Then, its back to our cozy cabin for dinner after a long day of hiking.

German Geese and other sights

The North American contribution to Europe — Canada Geese, the dominant species in parks world wide, and here in Kiel, Germany.

Canada Geese in Kiel, Germany park

Canada Geese in Kiel, Germany park

other sights of our daytime wandering through the botanical garden, the Old Town, and beach area.

Moorhen in the old botanical garden

Moorhen in the old botanical garden

Bullfinch

Bullfinch in old botanical garden

Ropes course, city park, Kiel, Germany

Challenging ropes course, city park, Kiel, Germany

Beachfront at Kiel, Germany

Beachfront at Kiel, Germany. Summer sunshine beckons on a warm day.

Old Town, Kiel, Germany

Old Town, Kiel, Germany. The city was 80% destroyed in WW2, so the “old buildings” were rebuilt. The streets are largely deserted and shops and cafes closed on Sunday. Everyone is at the beach — except us tourists.

Biking around Bielowieza

The best way to see the forest and prairie scenery in Bielowieza is to grab bikes and tour the countryside.  Many roads to some of the small villages are less traveled by car and perfect for birding bikers.  Here are a few of the things we saw.

House in the village of Teremiski

 Farm House in the village of Teremiski

Forest road near Bielowieza

Forest road near Bielowieza

Prairie near Bielowieza

Prairie near Bielowieza, patch of a kind of thistle ?

Prairie orchid, Bielowieza prairie

A rare Prairie orchid, Bielowieza prairie

Lunch stop, farm museum, Budy

Lunch stop, farm museum, Budy

Kvass with bread and cheese

Kvass (beer made from fermented rye bread) with bread and cheese

Red deer stag, bison reserve, Bielowieza, Poland

Red deer stag, bison reserve, Bielowieza,

Wild European horse, like the extinct tarpan

Wild Eurasian horse, similar to the extinct tarpan, at the bison reserve. Tarpan went extinct in the early 1900s, but breeding experiments attempt to restore this ancient horse lineage.

Roe deer fawn

Tiny Roe deer fawn is dwarfed by the tall grass in its pen at the bison reserve near Bielowieza.

the wisent isn’t extinct…completely

The Wisent, or European bison, is a look-alike of the American bison, but its genetics tell a different story.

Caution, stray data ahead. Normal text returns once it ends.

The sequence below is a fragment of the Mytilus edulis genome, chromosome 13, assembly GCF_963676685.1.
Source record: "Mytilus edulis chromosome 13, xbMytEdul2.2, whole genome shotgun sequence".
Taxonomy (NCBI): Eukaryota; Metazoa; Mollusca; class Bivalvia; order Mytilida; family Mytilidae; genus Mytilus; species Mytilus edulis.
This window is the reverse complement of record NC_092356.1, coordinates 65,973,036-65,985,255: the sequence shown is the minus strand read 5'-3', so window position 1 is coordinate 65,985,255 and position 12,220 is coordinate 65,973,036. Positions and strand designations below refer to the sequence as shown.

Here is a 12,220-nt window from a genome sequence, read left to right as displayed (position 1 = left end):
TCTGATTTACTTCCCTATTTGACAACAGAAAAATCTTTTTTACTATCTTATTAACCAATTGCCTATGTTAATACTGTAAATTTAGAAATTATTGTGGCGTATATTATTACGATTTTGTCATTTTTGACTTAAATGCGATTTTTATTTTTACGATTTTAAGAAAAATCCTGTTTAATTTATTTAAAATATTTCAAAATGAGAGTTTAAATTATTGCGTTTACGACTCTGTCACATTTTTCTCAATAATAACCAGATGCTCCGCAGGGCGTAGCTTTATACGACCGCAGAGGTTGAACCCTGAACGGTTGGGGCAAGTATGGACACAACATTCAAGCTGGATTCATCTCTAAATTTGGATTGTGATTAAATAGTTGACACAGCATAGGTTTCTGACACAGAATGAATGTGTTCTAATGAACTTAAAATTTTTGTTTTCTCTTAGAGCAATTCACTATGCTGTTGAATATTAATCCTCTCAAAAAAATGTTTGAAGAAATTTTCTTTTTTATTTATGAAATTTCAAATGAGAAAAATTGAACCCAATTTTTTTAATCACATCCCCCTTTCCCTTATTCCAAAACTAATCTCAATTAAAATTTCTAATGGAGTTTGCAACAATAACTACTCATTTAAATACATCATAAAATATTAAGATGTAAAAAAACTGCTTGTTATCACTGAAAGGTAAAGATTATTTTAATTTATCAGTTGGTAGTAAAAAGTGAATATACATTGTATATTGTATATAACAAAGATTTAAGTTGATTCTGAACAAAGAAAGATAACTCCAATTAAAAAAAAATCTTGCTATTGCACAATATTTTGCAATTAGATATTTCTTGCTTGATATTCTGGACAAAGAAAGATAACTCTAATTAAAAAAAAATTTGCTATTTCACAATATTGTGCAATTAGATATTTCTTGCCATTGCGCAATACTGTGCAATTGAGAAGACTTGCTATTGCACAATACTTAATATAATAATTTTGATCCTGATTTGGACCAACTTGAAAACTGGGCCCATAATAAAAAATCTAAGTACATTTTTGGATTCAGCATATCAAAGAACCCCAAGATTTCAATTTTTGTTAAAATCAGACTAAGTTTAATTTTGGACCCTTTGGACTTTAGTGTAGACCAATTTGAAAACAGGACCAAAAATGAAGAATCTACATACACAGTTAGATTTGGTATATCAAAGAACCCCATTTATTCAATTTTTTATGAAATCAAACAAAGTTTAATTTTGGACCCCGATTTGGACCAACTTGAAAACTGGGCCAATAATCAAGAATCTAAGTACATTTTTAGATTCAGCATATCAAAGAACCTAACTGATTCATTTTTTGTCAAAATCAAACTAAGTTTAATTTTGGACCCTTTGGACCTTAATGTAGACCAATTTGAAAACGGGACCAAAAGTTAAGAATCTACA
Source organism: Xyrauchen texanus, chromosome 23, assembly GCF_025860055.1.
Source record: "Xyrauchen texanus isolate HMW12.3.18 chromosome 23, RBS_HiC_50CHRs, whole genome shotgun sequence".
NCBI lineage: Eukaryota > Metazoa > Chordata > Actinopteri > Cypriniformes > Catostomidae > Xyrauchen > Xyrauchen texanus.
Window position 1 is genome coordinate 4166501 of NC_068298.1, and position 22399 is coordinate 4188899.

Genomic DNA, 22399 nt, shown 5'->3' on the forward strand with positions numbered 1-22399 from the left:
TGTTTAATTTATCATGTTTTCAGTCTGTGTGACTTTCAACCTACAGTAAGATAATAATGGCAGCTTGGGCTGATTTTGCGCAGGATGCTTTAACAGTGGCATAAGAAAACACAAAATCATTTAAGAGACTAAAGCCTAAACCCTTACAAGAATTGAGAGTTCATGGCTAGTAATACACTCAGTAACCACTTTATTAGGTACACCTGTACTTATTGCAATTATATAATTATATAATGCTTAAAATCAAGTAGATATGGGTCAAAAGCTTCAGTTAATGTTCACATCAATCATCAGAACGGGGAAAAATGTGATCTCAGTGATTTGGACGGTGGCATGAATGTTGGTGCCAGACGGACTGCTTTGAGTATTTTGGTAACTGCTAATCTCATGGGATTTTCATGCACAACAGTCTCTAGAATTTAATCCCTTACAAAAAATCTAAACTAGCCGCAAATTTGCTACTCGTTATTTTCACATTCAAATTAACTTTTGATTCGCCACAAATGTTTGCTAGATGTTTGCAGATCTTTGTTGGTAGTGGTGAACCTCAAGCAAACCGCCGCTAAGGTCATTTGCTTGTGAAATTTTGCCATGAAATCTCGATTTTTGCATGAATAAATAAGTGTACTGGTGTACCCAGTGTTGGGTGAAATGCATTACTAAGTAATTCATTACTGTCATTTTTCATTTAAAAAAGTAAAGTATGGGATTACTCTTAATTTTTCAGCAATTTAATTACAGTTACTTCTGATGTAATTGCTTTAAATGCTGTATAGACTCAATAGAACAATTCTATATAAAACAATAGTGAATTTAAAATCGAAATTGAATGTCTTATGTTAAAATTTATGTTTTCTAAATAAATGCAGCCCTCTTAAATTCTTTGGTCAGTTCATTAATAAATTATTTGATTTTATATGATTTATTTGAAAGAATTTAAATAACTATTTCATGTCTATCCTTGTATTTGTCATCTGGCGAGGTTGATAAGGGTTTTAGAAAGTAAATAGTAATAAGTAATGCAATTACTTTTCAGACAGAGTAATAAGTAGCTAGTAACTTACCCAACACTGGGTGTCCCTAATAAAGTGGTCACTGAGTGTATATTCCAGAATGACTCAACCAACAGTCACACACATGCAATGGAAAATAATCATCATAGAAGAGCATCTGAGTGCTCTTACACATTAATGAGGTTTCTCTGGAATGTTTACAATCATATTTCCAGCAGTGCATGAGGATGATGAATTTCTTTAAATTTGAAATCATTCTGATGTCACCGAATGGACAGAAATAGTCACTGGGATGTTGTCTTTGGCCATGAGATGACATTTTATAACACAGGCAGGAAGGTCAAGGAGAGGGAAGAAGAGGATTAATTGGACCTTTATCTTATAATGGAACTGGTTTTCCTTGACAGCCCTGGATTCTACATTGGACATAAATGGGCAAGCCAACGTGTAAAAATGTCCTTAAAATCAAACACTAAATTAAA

Wisent, European forest bison

Wisent, European forest bison, is really a grassland animal that takes refuge in the forest.

As the story goes, once upon a time between ice ages, steppe bison wandered the grasslands of Europe, Asia, and North America, traversing the Bering land bridge during glaciated times.  Cut off from Asia when sea levels rose, the steppe bison in North America underwent moderate changes to become the buffalo we recognize today, but then suffered huge declines in numbers when railroads through the central plains brought hunters that killed off huge numbers of them.

American bison

American bison in Wyoming

The steppe bison was also hunted extensively, and may have gone extinct from overhunting about 11,000 years ago.  But aurochs (European progenitor of cattle) and Steppe bison matings in Europe produced hybrids (now known as Wisent) that survived the hunting pressure, perhaps by retreating deep into the primeval forest.
European bison, Wisent

Wisent numbers also declined precipitously with settlement and expansion of agriculture in Europe, but a few remained in the small forest fragments, like the one near Bielowieza.

European bison, Wisent

Hybrids usually are less fit than their ancestors, largely because they are less fertile (e.g., mules), but in the case of the European bison hybrid, they appear to have survived both hunting pressure and the extreme cold of the interglacial periods better than their steppe bison ancestors, and retreated to the forest for protection.